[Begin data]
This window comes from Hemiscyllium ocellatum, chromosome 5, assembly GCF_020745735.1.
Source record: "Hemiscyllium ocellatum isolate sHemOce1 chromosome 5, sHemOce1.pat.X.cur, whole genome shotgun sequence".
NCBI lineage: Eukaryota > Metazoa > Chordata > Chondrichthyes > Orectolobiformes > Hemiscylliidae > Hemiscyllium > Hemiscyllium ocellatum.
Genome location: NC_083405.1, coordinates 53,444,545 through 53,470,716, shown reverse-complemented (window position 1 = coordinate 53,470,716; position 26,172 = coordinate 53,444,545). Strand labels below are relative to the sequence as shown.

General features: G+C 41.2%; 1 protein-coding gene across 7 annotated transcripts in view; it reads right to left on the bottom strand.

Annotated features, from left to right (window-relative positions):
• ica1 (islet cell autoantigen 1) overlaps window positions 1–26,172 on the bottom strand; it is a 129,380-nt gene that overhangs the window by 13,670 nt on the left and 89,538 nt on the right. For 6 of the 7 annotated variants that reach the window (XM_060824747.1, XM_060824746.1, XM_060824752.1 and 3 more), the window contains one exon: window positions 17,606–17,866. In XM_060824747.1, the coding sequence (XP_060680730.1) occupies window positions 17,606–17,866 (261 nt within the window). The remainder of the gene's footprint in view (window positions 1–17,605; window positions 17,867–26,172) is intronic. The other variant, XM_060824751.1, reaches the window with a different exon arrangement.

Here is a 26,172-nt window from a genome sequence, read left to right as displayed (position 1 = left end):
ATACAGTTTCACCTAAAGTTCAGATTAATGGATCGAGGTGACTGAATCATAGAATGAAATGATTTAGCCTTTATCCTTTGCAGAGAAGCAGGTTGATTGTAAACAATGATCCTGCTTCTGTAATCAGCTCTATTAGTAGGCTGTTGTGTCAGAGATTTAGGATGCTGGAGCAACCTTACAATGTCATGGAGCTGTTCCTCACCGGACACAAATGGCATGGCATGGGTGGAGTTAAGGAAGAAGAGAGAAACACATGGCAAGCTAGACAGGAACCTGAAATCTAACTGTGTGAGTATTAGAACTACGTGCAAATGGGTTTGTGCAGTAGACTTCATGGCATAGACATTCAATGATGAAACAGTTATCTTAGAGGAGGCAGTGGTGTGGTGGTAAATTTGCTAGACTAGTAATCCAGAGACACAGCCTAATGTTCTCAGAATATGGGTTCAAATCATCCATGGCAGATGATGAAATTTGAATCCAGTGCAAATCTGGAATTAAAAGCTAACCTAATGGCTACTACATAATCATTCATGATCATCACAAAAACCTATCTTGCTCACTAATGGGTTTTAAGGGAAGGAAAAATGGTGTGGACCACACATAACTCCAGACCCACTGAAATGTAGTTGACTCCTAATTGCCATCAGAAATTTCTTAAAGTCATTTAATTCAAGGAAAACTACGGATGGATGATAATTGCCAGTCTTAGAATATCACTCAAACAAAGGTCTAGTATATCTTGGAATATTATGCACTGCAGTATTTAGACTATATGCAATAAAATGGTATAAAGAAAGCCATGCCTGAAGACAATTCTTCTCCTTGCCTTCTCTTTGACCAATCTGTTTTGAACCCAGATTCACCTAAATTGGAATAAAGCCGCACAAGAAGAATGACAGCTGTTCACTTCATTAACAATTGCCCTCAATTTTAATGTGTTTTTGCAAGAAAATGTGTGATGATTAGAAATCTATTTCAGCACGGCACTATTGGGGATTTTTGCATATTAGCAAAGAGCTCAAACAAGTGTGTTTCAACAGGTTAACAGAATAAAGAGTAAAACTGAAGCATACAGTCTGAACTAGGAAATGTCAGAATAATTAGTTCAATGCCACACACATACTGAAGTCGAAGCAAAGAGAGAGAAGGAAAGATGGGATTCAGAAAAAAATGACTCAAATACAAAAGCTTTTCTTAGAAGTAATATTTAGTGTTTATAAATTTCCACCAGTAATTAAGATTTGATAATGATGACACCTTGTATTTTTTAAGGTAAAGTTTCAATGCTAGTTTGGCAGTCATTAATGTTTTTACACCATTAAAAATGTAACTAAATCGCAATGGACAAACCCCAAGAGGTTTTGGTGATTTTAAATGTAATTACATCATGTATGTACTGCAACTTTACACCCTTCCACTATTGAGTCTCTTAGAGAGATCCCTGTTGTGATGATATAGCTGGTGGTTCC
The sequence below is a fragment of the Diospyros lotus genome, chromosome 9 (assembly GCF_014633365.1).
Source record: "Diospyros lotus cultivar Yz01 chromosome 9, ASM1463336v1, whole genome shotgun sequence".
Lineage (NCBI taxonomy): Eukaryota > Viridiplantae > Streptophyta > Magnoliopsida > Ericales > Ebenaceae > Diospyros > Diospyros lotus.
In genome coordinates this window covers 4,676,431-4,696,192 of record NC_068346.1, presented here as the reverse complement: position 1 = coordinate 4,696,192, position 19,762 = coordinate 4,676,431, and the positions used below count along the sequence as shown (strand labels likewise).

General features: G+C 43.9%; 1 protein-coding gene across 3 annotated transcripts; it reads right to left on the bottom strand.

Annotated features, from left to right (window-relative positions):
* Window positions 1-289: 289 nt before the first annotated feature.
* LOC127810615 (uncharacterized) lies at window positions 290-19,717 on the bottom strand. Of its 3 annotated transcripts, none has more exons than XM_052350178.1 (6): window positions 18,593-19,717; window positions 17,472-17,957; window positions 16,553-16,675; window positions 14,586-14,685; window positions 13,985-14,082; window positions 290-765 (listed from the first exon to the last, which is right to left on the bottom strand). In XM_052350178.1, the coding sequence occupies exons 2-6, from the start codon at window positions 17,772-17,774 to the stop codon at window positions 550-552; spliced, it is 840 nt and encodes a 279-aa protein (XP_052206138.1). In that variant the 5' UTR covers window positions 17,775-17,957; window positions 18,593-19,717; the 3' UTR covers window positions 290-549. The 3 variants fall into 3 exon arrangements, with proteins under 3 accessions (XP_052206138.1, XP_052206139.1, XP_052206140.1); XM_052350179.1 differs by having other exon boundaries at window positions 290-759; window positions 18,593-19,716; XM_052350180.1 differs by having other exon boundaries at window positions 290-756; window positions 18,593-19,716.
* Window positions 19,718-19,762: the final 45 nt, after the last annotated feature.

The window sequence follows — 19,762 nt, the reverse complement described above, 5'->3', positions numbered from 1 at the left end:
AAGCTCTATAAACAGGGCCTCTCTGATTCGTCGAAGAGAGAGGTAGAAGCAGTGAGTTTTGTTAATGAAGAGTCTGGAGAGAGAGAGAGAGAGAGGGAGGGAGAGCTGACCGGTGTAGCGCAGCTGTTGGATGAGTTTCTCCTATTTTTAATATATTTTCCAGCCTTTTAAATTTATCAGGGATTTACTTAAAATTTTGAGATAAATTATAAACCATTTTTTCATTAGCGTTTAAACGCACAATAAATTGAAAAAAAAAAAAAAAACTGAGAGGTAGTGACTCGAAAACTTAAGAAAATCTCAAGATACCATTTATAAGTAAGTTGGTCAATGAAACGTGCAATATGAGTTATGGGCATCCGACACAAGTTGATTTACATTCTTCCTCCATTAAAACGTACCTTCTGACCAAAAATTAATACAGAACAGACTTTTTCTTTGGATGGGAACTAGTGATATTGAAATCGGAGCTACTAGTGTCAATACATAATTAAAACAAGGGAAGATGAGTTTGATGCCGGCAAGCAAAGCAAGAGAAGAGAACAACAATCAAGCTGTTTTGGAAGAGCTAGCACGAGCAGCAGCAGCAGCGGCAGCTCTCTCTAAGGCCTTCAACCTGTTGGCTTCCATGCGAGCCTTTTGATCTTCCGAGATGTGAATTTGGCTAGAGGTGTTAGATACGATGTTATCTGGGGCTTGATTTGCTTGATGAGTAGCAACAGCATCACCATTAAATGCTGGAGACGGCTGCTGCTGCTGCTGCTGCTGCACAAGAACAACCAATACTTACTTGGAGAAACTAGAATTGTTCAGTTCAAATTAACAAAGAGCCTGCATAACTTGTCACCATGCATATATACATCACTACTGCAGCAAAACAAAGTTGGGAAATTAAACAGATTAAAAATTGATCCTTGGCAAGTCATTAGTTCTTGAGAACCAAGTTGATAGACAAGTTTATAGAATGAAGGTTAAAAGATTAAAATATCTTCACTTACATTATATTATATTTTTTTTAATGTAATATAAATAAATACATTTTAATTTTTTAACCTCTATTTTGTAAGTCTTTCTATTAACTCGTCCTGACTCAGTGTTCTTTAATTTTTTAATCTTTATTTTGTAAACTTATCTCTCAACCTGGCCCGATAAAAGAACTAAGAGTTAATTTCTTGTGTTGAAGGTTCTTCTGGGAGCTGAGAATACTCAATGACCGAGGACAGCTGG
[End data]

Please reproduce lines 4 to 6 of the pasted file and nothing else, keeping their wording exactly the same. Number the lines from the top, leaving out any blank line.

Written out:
Genome location: NC_083405.1, coordinates 53,444,545 through 53,470,716, shown reverse-complemented (window position 1 = coordinate 53,470,716; position 26,172 = coordinate 53,444,545). Strand labels below are relative to the sequence as shown.

General features: G+C 41.2%; 1 protein-coding gene across 7 annotated transcripts in view; it reads right to left on the bottom strand.

Annotated features, from left to right (window-relative positions):